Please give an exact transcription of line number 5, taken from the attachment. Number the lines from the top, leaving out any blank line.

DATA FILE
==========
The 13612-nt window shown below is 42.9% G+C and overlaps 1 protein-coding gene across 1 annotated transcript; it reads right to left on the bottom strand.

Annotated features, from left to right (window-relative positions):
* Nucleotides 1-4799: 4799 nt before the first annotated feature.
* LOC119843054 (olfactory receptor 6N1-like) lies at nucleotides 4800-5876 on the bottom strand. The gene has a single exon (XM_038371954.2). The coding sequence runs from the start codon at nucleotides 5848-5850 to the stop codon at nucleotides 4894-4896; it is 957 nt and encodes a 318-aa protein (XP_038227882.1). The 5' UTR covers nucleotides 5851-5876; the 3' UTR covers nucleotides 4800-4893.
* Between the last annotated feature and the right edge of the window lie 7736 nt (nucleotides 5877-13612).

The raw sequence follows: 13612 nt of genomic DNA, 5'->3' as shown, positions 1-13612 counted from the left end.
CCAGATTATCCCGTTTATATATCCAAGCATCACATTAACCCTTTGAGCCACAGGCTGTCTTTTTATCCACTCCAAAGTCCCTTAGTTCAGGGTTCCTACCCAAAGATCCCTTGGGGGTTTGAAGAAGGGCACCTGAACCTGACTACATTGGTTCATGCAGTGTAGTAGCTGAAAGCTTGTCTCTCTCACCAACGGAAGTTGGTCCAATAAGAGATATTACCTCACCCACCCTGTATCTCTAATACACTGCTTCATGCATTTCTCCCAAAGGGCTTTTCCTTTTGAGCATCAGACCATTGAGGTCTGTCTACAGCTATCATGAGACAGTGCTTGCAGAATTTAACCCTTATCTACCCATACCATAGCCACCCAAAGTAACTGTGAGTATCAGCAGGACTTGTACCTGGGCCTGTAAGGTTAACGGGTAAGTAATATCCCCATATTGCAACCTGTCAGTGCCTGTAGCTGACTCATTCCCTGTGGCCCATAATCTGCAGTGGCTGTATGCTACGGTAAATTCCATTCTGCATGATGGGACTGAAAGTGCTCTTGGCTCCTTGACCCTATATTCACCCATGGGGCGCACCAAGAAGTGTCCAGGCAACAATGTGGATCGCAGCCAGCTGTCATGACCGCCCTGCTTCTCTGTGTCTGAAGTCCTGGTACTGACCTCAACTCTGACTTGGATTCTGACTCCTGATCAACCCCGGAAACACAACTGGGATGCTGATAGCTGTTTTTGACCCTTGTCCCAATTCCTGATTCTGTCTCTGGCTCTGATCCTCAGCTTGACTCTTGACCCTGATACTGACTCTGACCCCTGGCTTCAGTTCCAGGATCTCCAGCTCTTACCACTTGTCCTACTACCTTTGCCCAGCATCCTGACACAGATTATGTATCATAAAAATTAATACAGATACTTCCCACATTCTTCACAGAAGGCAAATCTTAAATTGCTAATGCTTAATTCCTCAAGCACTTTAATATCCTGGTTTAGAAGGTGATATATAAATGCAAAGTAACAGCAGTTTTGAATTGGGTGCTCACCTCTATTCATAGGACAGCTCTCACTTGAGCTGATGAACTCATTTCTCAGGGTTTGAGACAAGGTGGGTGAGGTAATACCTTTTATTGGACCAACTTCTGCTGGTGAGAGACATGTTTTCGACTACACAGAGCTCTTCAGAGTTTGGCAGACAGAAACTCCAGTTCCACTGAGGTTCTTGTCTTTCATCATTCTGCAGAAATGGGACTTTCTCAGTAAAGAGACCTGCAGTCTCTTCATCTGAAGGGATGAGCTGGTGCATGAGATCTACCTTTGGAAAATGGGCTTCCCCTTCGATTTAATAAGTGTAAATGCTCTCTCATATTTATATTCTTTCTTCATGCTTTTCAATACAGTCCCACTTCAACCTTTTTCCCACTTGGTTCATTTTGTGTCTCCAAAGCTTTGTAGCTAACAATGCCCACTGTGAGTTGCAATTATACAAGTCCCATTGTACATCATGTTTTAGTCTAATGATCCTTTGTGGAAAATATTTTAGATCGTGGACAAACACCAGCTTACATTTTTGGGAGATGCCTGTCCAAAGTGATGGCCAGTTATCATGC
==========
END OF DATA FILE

* Between the last annotated feature and the right edge of the window lie 7736 nt (nucleotides 5877-13612).